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Closed Captioning with Google Slides provides CC for live presentations

In an attempt to make live presentations more accessible, I first used Closed Captioning in Google Slides for a presentation I gave around a year ago. Closed Captioning in Google Slides is easy to use and does a terrific job.

All you need is Google Slides, Google Chrome, a live internet connection, and a microphone. That’s it. In the above video, I show you how to activate it. The video is under a minute. It’s that easy.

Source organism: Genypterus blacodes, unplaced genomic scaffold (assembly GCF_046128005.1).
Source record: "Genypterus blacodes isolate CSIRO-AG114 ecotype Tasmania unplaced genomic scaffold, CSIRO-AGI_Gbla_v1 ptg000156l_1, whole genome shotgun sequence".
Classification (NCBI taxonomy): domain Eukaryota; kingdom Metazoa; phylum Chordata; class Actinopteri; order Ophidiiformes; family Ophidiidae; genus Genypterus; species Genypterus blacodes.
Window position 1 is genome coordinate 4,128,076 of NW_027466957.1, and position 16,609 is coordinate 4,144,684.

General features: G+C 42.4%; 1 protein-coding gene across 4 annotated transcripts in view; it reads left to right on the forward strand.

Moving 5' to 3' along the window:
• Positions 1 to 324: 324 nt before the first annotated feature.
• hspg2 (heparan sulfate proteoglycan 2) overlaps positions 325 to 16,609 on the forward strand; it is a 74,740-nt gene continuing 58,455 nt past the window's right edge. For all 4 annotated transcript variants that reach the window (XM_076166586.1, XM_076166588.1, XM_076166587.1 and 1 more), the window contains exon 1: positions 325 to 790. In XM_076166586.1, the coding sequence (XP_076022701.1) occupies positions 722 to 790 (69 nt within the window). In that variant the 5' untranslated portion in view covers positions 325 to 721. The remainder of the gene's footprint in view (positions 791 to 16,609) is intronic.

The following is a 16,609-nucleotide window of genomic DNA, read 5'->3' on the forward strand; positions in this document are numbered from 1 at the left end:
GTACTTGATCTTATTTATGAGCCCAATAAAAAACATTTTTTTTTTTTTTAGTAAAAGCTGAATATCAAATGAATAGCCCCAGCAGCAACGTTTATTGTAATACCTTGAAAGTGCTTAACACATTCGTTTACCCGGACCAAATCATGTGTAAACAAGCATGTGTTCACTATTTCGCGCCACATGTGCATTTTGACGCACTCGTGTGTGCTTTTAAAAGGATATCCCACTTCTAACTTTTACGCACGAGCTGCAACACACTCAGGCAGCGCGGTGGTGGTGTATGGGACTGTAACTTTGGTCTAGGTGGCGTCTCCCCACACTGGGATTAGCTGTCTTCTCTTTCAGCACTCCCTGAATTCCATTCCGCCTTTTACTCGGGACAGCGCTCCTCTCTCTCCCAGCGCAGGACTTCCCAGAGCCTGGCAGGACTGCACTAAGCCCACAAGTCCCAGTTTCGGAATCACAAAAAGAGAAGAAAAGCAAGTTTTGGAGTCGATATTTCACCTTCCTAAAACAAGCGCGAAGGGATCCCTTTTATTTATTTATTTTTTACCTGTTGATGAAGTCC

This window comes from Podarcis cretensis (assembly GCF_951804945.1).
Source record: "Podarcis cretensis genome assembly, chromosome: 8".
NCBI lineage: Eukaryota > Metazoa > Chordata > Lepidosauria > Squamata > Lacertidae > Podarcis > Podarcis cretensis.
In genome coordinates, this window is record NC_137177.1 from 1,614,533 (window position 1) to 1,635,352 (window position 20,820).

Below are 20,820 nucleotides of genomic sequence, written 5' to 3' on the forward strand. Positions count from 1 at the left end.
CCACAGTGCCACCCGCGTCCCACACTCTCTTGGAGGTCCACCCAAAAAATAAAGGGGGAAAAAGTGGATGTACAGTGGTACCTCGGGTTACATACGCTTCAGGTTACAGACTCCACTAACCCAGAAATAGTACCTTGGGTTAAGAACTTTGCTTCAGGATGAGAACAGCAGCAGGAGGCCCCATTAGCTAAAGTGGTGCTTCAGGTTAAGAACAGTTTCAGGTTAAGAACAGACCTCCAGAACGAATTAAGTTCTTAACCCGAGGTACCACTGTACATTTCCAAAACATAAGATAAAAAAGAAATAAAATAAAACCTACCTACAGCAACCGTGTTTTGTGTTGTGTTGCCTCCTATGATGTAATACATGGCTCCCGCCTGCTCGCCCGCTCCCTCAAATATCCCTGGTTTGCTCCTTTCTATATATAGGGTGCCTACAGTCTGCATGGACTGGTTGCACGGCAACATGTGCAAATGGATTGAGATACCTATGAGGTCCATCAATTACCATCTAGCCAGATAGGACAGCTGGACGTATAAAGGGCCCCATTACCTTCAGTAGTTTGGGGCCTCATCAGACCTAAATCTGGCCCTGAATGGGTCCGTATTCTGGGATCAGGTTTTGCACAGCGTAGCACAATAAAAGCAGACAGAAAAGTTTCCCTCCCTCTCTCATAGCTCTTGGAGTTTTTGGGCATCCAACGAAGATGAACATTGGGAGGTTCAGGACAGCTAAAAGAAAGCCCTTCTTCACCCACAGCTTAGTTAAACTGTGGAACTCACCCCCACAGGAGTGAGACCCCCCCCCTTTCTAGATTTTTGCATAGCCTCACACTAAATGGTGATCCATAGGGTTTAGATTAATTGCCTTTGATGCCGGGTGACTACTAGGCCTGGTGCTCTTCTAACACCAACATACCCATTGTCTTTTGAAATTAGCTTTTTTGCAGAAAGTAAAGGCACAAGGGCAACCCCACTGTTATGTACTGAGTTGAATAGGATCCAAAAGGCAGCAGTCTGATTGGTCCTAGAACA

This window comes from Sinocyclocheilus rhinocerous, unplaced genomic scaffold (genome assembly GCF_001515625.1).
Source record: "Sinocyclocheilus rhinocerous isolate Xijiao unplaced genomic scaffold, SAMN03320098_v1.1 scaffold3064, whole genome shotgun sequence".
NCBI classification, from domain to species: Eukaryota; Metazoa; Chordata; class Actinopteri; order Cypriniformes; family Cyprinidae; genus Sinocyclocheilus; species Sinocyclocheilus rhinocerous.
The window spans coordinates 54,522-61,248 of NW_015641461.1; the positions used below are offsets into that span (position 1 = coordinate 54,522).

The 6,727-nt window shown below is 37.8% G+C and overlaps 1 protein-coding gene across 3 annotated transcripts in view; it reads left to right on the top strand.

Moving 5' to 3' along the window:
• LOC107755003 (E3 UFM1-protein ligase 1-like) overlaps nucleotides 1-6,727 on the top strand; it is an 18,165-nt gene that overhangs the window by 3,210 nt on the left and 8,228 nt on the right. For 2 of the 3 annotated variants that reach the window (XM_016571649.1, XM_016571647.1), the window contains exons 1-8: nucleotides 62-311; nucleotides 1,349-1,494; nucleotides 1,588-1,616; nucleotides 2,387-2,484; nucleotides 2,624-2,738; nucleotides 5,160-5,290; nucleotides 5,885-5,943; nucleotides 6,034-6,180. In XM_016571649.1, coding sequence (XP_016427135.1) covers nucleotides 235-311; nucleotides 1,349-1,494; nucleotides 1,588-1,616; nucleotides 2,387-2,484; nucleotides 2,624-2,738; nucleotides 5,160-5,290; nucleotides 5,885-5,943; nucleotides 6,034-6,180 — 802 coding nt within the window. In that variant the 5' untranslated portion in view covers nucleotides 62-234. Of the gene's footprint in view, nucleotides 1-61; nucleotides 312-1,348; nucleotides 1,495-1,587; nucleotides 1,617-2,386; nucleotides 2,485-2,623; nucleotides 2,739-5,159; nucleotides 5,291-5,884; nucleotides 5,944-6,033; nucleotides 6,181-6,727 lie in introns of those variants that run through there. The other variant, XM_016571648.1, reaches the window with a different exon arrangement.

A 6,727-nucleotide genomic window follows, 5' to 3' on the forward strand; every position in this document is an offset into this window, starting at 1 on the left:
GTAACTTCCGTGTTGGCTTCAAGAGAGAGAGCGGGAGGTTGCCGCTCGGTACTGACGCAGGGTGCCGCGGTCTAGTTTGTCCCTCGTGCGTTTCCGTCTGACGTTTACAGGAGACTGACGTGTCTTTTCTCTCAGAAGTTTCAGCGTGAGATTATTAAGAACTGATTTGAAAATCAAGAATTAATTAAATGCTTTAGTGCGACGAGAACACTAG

But does it work? Yes. And it works really well.

I was in a room with about 100 people. The internet connection was steady but slow — and yet, Google translated what I said in real time with about 97% accuracy for a 45 minute presentation.

In the video above, you’ll see that I get 100% accuracy. This was a one-take video that I filmed on my laptop, at home, with a laptop mike. Nothing fancy.

But now I have a confession: even though I’ve established that Google Slides Closed Captioning for live presentations is a great tool: I still don’t use Closed Captioning for 100% of my presentations.

I don’t know what’s wrong with me. Old habits dying hard?

I felt bad about this, and vowed to do better in the future. I mean, WHY NOT make live presentations more accessible? Why not use it for EVERY live presentation?

And then, I was surprised that I got some pushback for wanting to make my live presentations more accessible.